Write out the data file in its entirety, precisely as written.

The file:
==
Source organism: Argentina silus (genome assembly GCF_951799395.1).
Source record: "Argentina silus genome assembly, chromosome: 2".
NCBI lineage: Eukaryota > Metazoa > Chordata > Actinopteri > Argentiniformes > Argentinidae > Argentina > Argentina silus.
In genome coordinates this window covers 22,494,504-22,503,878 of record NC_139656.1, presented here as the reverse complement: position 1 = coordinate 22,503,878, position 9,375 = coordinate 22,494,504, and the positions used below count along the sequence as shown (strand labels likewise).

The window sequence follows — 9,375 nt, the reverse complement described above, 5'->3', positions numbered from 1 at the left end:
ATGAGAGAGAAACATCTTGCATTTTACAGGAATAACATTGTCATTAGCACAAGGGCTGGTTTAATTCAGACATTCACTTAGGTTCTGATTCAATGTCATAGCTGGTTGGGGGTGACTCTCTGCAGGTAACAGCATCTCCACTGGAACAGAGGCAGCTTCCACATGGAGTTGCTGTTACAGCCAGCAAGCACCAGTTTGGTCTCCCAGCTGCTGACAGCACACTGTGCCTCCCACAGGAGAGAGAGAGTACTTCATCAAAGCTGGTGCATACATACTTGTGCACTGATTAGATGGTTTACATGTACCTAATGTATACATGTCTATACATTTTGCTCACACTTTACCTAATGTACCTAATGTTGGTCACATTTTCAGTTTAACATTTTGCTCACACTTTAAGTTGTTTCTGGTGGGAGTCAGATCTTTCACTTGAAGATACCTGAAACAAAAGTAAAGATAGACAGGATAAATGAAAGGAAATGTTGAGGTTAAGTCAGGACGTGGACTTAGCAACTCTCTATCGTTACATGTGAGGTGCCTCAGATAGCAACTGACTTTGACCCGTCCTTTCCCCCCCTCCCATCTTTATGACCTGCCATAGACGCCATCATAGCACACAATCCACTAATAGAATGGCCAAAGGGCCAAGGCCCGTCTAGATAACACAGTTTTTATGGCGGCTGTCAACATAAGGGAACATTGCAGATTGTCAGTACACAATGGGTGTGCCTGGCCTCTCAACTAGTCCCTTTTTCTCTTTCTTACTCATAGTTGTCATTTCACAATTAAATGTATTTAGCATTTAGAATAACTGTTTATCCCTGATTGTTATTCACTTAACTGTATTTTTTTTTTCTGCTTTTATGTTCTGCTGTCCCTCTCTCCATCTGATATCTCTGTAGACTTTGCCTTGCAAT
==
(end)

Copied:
Source organism: Argentina silus (genome assembly GCF_951799395.1).
Source record: "Argentina silus genome assembly, chromosome: 2".
NCBI lineage: Eukaryota > Metazoa > Chordata > Actinopteri > Argentiniformes > Argentinidae > Argentina > Argentina silus.
In genome coordinates this window covers 22,494,504-22,503,878 of record NC_139656.1, presented here as the reverse complement: position 1 = coordinate 22,503,878, position 9,375 = coordinate 22,494,504, and the positions used below count along the sequence as shown (strand labels likewise).

The window sequence follows — 9,375 nt, the reverse complement described above, 5'->3', positions numbered from 1 at the left end:
ATGAGAGAGAAACATCTTGCATTTTACAGGAATAACATTGTCATTAGCACAAGGGCTGGTTTAATTCAGACATTCACTTAGGTTCTGATTCAATGTCATAGCTGGTTGGGGGTGACTCTCTGCAGGTAACAGCATCTCCACTGGAACAGAGGCAGCTTCCACATGGAGTTGCTGTTACAGCCAGCAAGCACCAGTTTGGTCTCCCAGCTGCTGACAGCACACTGTGCCTCCCACAGGAGAGAGAGAGTACTTCATCAAAGCTGGTGCATACATACTTGTGCACTGATTAGATGGTTTACATGTACCTAATGTATACATGTCTATACATTTTGCTCACACTTTACCTAATGTACCTAATGTTGGTCACATTTTCAGTTTAACATTTTGCTCACACTTTAAGTTGTTTCTGGTGGGAGTCAGATCTTTCACTTGAAGATACCTGAAACAAAAGTAAAGATAGACAGGATAAATGAAAGGAAATGTTGAGGTTAAGTCAGGACGTGGACTTAGCAACTCTCTATCGTTACATGTGAGGTGCCTCAGATAGCAACTGACTTTGACCCGTCCTTTCCCCCCCTCCCATCTTTATGACCTGCCATAGACGCCATCATAGCACACAATCCACTAATAGAATGGCCAAAGGGCCAAGGCCCGTCTAGATAACACAGTTTTTATGGCGGCTGTCAACATAAGGGAACATTGCAGATTGTCAGTACACAATGGGTGTGCCTGGCCTCTCAACTAGTCCCTTTTTCTCTTTCTTACTCATAGTTGTCATTTCACAATTAAATGTATTTAGCATTTAGAATAACTGTTTATCCCTGATTGTTATTCACTTAACTGTATTTTTTTTTTCTGCTTTTATGTTCTGCTGTCCCTCTCTCCATCTGATATCTCTGTAGACTTTGCCTTGCAAT